Fitting a medical laboratory into one’s pocket is no magic trick. All it takes is a clever combination of embedded electronic systems, modular sensors and a mobile app. The product, sleek in design, is easy to carry around because it fits in the palm of one hand. And like a Swiss army knife, it can be adapted to meet specific needs. “Thanks to interchangeable connectors, it will eventually be able to run the gamut of blood, urine and saliva tests and measure a number of parameters,” said Arthur Queval, the founder of Qloudlab, an EPFL spin-off.
A portable laboratory
The first test panel, targeting lipids, is currently undergoing certification in the laboratories of the CHUV (the University Hospital of Lausanne). If the results are conclusive, the device could be marketed early next year. The prototype, already finished and tucked into its carrying case, appears to be waiting for its first patient.
The product, called Sceptre, is part of a new class of point-of-care diagnostics – as opposed to laboratory analyses – that has been gaining in popularity in recent years. But, with its little carrying case, it is smaller and easier to handle than other products, while at the same time inexpensive and just as fast. Point-of-care diagnostics save time – which speeds up the decision-making process for follow-up treatment – and require smaller analytical samples. “It takes around 30 times less blood for a new generation test than for a laboratory test,” said Queval. The device developed by this start-up, which came out of the EPFL’s Laboratory of Microengineering, will be competitive since its tests are expected to cost about the same as those done by existing devices. In other words, around half the cost of the corresponding laboratory test.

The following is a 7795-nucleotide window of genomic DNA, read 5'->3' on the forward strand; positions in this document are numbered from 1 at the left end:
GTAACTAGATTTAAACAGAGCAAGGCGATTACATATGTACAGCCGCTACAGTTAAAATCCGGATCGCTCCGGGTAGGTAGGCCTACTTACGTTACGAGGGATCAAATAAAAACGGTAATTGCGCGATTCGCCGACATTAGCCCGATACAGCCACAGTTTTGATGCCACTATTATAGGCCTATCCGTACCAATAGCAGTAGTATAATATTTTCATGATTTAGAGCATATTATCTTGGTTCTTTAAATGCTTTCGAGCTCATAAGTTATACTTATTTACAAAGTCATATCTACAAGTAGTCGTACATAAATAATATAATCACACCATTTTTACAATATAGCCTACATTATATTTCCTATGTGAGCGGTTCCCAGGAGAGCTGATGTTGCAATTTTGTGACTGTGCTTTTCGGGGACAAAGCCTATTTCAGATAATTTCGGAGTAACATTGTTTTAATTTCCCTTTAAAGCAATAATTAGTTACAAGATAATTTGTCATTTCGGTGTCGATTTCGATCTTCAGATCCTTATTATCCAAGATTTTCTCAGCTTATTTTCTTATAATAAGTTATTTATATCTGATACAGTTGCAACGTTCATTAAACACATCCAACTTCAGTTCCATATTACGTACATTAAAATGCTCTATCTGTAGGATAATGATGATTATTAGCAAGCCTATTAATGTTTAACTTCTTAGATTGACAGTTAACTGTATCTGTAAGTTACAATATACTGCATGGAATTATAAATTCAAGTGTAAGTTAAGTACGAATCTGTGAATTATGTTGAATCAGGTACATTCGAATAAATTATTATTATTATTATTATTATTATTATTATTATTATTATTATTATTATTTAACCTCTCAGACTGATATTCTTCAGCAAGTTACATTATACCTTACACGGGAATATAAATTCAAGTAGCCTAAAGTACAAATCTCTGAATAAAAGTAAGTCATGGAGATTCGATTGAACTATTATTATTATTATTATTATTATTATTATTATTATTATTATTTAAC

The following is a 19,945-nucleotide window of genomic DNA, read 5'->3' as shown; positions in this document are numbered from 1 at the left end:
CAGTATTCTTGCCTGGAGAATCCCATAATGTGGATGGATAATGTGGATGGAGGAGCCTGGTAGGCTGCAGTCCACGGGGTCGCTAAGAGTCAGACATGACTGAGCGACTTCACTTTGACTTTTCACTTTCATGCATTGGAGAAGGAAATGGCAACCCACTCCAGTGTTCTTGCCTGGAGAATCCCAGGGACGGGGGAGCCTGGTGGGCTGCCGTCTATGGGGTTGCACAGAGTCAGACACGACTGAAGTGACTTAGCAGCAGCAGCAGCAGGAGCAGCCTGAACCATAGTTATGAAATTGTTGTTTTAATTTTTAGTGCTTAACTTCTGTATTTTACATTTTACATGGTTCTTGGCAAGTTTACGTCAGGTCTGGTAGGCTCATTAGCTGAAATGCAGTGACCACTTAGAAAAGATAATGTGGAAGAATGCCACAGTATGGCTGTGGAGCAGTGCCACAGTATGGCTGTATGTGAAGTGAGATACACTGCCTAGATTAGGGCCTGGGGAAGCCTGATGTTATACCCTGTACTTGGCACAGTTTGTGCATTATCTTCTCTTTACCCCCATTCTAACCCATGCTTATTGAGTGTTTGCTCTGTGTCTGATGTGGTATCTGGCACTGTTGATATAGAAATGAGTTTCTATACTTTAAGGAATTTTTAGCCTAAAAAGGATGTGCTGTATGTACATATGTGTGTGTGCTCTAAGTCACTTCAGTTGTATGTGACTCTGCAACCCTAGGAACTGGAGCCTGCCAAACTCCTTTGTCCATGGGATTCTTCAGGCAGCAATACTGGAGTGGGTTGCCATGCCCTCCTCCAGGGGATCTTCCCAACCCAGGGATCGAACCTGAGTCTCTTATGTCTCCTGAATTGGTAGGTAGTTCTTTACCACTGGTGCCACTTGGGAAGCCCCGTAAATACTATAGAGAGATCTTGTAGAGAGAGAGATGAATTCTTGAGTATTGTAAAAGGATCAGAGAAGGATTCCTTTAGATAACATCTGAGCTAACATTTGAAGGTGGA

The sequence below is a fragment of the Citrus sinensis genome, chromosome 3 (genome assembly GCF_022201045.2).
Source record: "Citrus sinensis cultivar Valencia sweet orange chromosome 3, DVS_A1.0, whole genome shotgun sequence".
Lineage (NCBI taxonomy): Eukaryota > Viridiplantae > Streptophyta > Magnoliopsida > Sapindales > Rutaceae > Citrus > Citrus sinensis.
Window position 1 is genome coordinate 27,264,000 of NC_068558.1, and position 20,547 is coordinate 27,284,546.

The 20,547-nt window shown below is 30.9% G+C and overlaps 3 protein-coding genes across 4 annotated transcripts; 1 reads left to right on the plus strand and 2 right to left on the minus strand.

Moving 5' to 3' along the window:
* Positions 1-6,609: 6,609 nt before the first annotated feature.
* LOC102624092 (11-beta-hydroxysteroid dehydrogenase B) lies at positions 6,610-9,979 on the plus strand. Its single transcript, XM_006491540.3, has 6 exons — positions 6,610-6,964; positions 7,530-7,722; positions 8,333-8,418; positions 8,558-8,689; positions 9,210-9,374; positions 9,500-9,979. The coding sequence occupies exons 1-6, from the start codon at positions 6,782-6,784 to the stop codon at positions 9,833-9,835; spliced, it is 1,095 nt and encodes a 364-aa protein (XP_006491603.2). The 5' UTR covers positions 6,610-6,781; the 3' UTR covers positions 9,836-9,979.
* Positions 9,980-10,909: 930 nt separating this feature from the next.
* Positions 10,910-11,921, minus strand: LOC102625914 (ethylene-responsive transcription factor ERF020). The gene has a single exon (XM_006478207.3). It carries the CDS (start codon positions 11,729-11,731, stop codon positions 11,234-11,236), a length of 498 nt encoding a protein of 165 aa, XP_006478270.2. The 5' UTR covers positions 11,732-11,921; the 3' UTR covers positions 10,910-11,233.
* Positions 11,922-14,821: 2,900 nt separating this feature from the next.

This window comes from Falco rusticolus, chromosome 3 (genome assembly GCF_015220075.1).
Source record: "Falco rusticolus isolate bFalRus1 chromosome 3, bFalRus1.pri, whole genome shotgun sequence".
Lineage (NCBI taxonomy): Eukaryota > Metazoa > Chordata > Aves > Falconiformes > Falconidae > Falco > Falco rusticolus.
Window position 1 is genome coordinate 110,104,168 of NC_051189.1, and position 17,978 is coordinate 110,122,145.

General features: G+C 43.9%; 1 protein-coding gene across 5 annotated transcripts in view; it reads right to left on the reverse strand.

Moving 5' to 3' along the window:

A user-friendly platform to read the results
Once the sample is taken, this high-tech wonder sends the results in several minutes via Bluetooth to a mobile phone, tablet or computer, for which specific platforms have been developed. “Being able to run a test and use the results effectively by virtue of a clean and intuitive user interface affords a certain level of comfort that is still quite rare with tests currently on the market,” said Queval. The company founder originally intended to develop tests that would be run directly from mobile phones before changing strategy in view of financial and regulatory concerns. The user has the option of storing the test results on a secure server specially designed for medical data. This will allow a doctor to monitor the patient remotely and access the results of different tests in one database.
The tests developed by the start-up are initially intended to be used by medical professionals. Other tests could then be added for use by healthy people keen on monitoring specific parameters like cholesterol, coronary risk factors or exercise-related indicators.